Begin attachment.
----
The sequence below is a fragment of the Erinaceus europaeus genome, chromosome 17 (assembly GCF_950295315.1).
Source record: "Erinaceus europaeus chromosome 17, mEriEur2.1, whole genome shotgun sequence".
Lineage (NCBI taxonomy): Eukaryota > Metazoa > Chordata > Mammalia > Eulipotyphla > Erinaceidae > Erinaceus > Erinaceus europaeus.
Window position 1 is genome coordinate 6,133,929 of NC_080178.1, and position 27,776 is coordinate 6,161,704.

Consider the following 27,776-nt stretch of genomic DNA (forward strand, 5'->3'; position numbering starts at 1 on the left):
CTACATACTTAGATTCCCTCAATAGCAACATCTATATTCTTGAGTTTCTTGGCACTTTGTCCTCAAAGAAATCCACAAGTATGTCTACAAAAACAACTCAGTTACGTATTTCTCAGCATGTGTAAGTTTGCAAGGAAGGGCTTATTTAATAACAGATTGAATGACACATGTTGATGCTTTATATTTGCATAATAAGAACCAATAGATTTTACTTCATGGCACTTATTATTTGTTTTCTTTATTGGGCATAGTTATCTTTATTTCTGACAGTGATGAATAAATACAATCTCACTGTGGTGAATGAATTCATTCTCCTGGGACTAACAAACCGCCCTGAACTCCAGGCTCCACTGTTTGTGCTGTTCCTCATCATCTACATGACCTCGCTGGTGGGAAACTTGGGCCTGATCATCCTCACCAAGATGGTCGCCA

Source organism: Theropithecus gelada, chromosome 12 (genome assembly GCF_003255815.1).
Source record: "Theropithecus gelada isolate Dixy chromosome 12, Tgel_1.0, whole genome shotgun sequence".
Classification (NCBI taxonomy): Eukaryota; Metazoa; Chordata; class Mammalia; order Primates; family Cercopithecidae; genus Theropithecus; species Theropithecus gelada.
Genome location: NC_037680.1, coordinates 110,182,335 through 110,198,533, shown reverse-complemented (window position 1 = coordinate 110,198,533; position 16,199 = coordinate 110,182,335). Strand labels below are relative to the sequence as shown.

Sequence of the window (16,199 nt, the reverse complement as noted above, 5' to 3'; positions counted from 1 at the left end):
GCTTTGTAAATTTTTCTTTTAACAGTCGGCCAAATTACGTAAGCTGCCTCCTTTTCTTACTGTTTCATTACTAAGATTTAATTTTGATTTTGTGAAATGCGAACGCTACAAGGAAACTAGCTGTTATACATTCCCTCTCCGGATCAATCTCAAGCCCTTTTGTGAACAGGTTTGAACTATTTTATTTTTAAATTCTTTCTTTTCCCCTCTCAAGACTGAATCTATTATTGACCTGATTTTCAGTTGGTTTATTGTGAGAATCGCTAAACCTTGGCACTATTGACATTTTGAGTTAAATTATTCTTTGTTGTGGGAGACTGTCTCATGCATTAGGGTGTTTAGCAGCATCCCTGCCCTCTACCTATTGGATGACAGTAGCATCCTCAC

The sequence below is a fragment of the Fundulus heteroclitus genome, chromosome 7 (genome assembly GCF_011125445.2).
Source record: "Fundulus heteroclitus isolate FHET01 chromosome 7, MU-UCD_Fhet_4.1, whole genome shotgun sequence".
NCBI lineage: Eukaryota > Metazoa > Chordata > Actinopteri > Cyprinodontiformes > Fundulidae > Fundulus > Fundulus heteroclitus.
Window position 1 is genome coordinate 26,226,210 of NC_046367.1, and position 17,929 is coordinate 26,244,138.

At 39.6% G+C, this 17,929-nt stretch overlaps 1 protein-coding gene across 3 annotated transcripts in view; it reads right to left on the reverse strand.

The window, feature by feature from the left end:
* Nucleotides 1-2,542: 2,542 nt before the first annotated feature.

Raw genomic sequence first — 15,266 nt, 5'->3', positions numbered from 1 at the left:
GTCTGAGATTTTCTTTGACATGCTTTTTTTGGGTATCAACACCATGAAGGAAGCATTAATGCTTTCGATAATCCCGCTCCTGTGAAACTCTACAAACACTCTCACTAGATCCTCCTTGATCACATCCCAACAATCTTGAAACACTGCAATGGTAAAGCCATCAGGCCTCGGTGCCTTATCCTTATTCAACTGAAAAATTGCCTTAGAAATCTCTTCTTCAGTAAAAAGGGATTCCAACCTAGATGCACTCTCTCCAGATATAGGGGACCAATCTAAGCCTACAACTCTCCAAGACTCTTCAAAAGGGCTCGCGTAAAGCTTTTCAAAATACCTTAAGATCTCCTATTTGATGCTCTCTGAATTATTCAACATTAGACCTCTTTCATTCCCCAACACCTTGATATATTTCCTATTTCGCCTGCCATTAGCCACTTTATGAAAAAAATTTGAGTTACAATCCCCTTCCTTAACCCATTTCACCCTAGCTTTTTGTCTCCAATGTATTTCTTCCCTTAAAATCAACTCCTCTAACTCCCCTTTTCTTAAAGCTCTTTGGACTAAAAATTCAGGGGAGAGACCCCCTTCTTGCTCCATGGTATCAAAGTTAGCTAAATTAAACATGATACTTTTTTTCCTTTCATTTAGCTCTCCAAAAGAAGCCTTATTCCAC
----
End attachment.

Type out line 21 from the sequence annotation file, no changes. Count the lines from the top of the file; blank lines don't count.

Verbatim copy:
GTCTGAGATTTTCTTTGACATGCTTTTTTTGGGTATCAACACCATGAAGGAAGCATTAATGCTTTCGATAATCCCGCTCCTGTGAAACTCTACAAACACTCTCACTAGATCCTCCTTGATCACATCCCAACAATCTTGAAACACTGCAATGGTAAAGCCATCAGGCCTCGGTGCCTTATCCTTATTCAACTGAAAAATTGCCTTAGAAATCTCTTCTTCAGTAAAAAGGGATTCCAACCTAGATGCACTCTCTCCAGATATAGGGGACCAATCTAAGCCTACAACTCTCCAAGACTCTTCAAAAGGGCTCGCGTAAAGCTTTTCAAAATACCTTAAGATCTCCTATTTGATGCTCTCTGAATTATTCAACATTAGACCTCTTTCATTCCCCAACACCTTGATATATTTCCTATTTCGCCTGCCATTAGCCACTTTATGAAAAAAATTTGAGTTACAATCCCCTTCCTTAACCCATTTCACCCTAGCTTTTTGTCTCCAATGTATTTCTTCCCTTAAAATCAACTCCTCTAACTCCCCTTTTCTTAAAGCTCTTTGGACTAAAAATTCAGGGGAGAGACCCCCTTCTTGCTCCATGGTATCAAAGTTAGCTAAATTAAACATGATACTTTTTTTCCTTTCATTTAGCTCTCCAAAAGAAGCCTTATTCCAC